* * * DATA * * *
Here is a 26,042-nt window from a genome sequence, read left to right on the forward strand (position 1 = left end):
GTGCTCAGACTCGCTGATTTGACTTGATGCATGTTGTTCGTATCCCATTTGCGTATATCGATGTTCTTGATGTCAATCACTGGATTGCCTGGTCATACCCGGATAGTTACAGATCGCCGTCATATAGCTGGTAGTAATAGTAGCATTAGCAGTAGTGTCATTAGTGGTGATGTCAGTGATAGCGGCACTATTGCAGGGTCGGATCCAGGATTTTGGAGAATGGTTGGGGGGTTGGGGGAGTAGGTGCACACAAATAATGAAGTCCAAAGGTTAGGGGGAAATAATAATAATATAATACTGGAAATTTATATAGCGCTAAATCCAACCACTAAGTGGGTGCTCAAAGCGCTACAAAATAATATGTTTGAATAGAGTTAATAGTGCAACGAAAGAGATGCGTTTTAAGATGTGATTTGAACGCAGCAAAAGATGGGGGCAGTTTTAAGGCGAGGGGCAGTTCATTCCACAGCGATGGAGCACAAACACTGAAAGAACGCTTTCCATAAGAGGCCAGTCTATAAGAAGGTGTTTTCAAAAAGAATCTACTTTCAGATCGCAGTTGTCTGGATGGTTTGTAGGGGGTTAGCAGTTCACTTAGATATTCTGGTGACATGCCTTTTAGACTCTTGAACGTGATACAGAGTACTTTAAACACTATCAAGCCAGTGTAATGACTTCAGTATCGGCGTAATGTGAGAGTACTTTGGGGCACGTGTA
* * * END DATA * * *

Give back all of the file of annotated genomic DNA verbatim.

Here is a 26,042-nt window from a genome sequence, read left to right on the forward strand (position 1 = left end):
GTGCTCAGACTCGCTGATTTGACTTGATGCATGTTGTTCGTATCCCATTTGCGTATATCGATGTTCTTGATGTCAATCACTGGATTGCCTGGTCATACCCGGATAGTTACAGATCGCCGTCATATAGCTGGTAGTAATAGTAGCATTAGCAGTAGTGTCATTAGTGGTGATGTCAGTGATAGCGGCACTATTGCAGGGTCGGATCCAGGATTTTGGAGAATGGTTGGGGGGTTGGGGGAGTAGGTGCACACAAATAATGAAGTCCAAAGGTTAGGGGGAAATAATAATAATATAATACTGGAAATTTATATAGCGCTAAATCCAACCACTAAGTGGGTGCTCAAAGCGCTACAAAATAATATGTTTGAATAGAGTTAATAGTGCAACGAAAGAGATGCGTTTTAAGATGTGATTTGAACGCAGCAAAAGATGGGGGCAGTTTTAAGGCGAGGGGCAGTTCATTCCACAGCGATGGAGCACAAACACTGAAAGAACGCTTTCCATAAGAGGCCAGTCTATAAGAAGGTGTTTTCAAAAAGAATCTACTTTCAGATCGCAGTTGTCTGGATGGTTTGTAGGGGGTTAGCAGTTCACTTAGATATTCTGGTGACATGCCTTTTAGACTCTTGAACGTGATACAGAGTACTTTAAACACTATCAAGCCAGTGTAATGACTTCAGTATCGGCGTAATGTGAGAGTACTTTGGGGCACGTGTA